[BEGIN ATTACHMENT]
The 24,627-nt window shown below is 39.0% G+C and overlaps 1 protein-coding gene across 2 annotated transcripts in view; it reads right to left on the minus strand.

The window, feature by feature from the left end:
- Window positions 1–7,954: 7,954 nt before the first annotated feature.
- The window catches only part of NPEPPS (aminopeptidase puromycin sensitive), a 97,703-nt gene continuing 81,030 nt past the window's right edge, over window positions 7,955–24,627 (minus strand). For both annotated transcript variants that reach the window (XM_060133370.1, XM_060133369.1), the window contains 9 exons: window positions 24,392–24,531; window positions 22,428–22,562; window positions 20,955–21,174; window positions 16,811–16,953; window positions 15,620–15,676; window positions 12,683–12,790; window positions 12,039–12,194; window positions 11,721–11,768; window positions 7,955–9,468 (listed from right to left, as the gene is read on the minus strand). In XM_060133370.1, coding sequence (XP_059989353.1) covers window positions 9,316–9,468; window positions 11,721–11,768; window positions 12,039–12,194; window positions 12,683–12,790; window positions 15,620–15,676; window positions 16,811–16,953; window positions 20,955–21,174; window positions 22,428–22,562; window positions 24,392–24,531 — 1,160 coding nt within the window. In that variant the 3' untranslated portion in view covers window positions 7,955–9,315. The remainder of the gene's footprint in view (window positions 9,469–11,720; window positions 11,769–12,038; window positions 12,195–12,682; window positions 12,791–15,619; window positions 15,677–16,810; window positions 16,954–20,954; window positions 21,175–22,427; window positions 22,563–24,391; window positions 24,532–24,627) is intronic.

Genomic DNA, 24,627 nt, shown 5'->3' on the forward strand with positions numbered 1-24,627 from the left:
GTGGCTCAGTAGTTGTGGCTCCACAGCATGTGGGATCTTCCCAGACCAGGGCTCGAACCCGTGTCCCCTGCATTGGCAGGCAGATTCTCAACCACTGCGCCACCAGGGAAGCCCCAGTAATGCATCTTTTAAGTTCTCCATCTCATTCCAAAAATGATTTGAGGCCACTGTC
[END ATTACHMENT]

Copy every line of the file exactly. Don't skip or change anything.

The 24,627-nt window shown below is 39.0% G+C and overlaps 1 protein-coding gene across 2 annotated transcripts in view; it reads right to left on the minus strand.

The window, feature by feature from the left end:
- Window positions 1–7,954: 7,954 nt before the first annotated feature.
- The window catches only part of NPEPPS (aminopeptidase puromycin sensitive), a 97,703-nt gene continuing 81,030 nt past the window's right edge, over window positions 7,955–24,627 (minus strand). For both annotated transcript variants that reach the window (XM_060133370.1, XM_060133369.1), the window contains 9 exons: window positions 24,392–24,531; window positions 22,428–22,562; window positions 20,955–21,174; window positions 16,811–16,953; window positions 15,620–15,676; window positions 12,683–12,790; window positions 12,039–12,194; window positions 11,721–11,768; window positions 7,955–9,468 (listed from right to left, as the gene is read on the minus strand). In XM_060133370.1, coding sequence (XP_059989353.1) covers window positions 9,316–9,468; window positions 11,721–11,768; window positions 12,039–12,194; window positions 12,683–12,790; window positions 15,620–15,676; window positions 16,811–16,953; window positions 20,955–21,174; window positions 22,428–22,562; window positions 24,392–24,531 — 1,160 coding nt within the window. In that variant the 3' untranslated portion in view covers window positions 7,955–9,315. The remainder of the gene's footprint in view (window positions 9,469–11,720; window positions 11,769–12,038; window positions 12,195–12,682; window positions 12,791–15,619; window positions 15,677–16,810; window positions 16,954–20,954; window positions 21,175–22,427; window positions 22,563–24,391; window positions 24,532–24,627) is intronic.

Genomic DNA, 24,627 nt, shown 5'->3' on the forward strand with positions numbered 1-24,627 from the left:
GTGGCTCAGTAGTTGTGGCTCCACAGCATGTGGGATCTTCCCAGACCAGGGCTCGAACCCGTGTCCCCTGCATTGGCAGGCAGATTCTCAACCACTGCGCCACCAGGGAAGCCCCAGTAATGCATCTTTTAAGTTCTCCATCTCATTCCAAAAATGATTTGAGGCCACTGTC